In 1952 Robert Breer started making films parallel to his practice of painting. The first of these, Form Phases I, shows his interest in movement and transversality between mediums. In the mid-1960s he conceived the first of what he calls his Floats (in the sense of both buoyant vessels and carnival vehicles) – small, dome-like sculptures moved by a motor (their size and form would evolve over the years). Their movement is slow and hard to perceive. It follows no predetermined itinerary. The Floats are not immediately visible, and only an attentive viewer will be aware of their motion.
The Floats create fixed points in the exhibition room. With each position, they invite viewers to look at the spatial field from a new perspective, like these Jumelles, which move autonomously and randomly in relation to each other: viewers see the relation between them as soon as they become aware of their presence. The dynamic of the site is thus renewed not only by their co-presence but also by their successive positions.
Unlike some Floats that stand out by their bright colour and that Breer liked to show at eye level, the neutral character of the Jumelles, of their form and colour, and the fact that they are placed on the ground, without a base, evokes the minimalist sculpture that developed in New York, where the artist lived from 1959, when he returned to the United States after ten years in Paris. These works should be also viewed as a caustic commentary on this artistic tendency, even if the Floats themselves engage in the same reflection on the space of the beholder as its proponents.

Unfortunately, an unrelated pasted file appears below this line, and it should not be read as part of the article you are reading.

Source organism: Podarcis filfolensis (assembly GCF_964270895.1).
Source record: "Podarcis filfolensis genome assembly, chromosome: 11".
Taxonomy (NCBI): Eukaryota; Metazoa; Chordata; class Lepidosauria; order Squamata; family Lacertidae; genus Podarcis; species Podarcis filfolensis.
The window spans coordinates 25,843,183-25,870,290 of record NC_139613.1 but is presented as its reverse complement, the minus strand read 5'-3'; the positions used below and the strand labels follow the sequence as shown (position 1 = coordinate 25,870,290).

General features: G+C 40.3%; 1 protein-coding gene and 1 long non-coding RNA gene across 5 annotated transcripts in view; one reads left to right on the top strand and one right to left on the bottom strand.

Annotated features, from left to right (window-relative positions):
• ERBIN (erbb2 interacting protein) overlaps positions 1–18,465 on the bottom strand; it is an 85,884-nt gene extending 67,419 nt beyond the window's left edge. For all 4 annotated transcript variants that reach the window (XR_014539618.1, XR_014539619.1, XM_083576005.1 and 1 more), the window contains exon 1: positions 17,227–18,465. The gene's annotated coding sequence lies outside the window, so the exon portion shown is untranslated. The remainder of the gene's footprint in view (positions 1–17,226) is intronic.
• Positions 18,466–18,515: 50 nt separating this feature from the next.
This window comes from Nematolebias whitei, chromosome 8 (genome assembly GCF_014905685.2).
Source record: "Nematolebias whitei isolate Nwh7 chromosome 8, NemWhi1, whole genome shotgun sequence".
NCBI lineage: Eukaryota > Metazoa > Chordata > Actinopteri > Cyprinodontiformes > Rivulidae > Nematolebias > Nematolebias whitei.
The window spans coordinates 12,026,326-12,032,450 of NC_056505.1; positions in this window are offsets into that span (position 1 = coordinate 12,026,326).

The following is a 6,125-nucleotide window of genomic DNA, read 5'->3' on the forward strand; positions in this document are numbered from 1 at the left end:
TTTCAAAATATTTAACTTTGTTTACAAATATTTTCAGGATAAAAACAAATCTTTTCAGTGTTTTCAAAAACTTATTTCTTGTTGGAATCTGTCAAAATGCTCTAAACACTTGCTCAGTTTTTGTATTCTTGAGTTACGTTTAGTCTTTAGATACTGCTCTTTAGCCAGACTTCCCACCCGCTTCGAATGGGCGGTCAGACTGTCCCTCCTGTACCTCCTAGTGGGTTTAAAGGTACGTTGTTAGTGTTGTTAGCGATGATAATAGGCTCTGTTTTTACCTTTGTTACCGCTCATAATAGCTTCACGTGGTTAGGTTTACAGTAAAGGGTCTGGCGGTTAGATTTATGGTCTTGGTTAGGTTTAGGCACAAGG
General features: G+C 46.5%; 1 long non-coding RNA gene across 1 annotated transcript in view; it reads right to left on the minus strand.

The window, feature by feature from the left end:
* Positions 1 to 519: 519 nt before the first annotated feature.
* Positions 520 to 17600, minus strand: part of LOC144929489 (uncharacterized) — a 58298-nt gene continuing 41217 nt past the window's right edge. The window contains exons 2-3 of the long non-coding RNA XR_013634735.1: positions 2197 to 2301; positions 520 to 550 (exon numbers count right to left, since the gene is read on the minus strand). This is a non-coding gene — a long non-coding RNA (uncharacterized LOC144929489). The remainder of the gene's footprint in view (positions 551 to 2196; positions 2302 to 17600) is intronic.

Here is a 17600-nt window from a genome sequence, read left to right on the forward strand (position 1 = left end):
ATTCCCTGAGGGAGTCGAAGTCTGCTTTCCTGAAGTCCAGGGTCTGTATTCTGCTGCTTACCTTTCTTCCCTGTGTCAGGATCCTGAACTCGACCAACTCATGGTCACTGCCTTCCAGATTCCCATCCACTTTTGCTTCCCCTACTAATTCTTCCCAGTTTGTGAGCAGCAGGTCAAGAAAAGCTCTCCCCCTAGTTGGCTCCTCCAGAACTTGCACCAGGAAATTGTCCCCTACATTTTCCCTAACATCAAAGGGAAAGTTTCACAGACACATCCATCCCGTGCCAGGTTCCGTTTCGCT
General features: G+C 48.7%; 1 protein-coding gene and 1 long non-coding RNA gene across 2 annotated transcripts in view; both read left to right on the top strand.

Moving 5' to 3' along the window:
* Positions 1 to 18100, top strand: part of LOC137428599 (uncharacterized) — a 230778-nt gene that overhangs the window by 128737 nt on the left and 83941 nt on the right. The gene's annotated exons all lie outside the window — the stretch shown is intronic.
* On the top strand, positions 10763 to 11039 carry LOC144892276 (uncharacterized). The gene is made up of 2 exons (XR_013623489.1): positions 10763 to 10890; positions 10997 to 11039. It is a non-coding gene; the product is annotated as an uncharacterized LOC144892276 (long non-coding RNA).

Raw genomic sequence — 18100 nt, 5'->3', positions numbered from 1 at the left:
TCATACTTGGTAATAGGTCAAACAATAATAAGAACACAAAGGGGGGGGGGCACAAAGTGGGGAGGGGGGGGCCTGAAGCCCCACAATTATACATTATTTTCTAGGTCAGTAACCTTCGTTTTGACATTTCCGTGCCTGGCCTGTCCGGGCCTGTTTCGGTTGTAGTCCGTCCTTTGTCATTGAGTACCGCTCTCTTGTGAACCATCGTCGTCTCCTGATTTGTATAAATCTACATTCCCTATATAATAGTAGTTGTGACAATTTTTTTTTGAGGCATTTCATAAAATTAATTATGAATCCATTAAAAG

Barbara Rose, Tony DeLap Painting: Sculpture and Works on Paper 1962-2013, Santa Fe, Radius Books, 2014.
Yves Aupetitallot and Catherine Lepdor (eds.), g.p. 1.2.3. Le Salon international de galeries-pilotes à Lausanne 1963 1966 1970/The International Show of Pilot Galleries at Lausanne 1963 1966 1970, exh. cat. Lausanne, Musée cantonal des Beaux-Arts, 2002, n. 2.
René Berger, 2e Salon international de galeries-pilotes: artistes et découvreurs de notre temps, exh. cat. Lausanne, Musée cantonal des Beaux-Arts, 1966: 44-45.